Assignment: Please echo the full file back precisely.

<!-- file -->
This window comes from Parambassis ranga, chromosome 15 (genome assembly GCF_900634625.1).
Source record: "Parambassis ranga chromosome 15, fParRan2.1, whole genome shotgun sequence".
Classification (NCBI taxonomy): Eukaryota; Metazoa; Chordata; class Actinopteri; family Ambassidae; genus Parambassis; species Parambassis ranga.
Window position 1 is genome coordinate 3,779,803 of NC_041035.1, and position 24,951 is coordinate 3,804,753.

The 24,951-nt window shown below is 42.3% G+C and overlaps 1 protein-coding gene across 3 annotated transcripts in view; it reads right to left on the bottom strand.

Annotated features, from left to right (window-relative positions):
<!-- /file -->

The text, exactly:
This window comes from Parambassis ranga, chromosome 15 (genome assembly GCF_900634625.1).
Source record: "Parambassis ranga chromosome 15, fParRan2.1, whole genome shotgun sequence".
Classification (NCBI taxonomy): Eukaryota; Metazoa; Chordata; class Actinopteri; family Ambassidae; genus Parambassis; species Parambassis ranga.
Window position 1 is genome coordinate 3,779,803 of NC_041035.1, and position 24,951 is coordinate 3,804,753.

The 24,951-nt window shown below is 42.3% G+C and overlaps 1 protein-coding gene across 3 annotated transcripts in view; it reads right to left on the bottom strand.

Annotated features, from left to right (window-relative positions):